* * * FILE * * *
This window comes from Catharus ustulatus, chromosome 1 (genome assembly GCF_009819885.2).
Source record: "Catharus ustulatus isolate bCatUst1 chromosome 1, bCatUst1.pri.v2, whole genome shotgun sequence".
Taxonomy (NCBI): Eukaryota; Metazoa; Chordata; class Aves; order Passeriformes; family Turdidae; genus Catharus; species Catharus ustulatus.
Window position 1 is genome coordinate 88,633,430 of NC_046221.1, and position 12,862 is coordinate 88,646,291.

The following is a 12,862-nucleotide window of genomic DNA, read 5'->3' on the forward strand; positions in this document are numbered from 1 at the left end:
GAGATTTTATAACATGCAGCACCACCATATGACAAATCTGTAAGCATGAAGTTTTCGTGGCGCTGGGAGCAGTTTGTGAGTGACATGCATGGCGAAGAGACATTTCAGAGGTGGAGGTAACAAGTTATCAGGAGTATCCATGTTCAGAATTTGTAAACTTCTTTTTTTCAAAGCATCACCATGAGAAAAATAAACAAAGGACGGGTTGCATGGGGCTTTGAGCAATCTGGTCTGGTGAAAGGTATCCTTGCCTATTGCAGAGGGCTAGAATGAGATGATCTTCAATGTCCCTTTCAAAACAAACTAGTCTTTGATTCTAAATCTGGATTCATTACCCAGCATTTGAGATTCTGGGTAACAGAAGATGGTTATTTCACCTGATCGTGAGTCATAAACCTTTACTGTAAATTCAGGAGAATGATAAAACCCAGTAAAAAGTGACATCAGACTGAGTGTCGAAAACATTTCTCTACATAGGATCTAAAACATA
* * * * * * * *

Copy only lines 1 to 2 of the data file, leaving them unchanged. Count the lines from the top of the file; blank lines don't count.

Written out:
This window comes from Catharus ustulatus, chromosome 1 (genome assembly GCF_009819885.2).
Source record: "Catharus ustulatus isolate bCatUst1 chromosome 1, bCatUst1.pri.v2, whole genome shotgun sequence".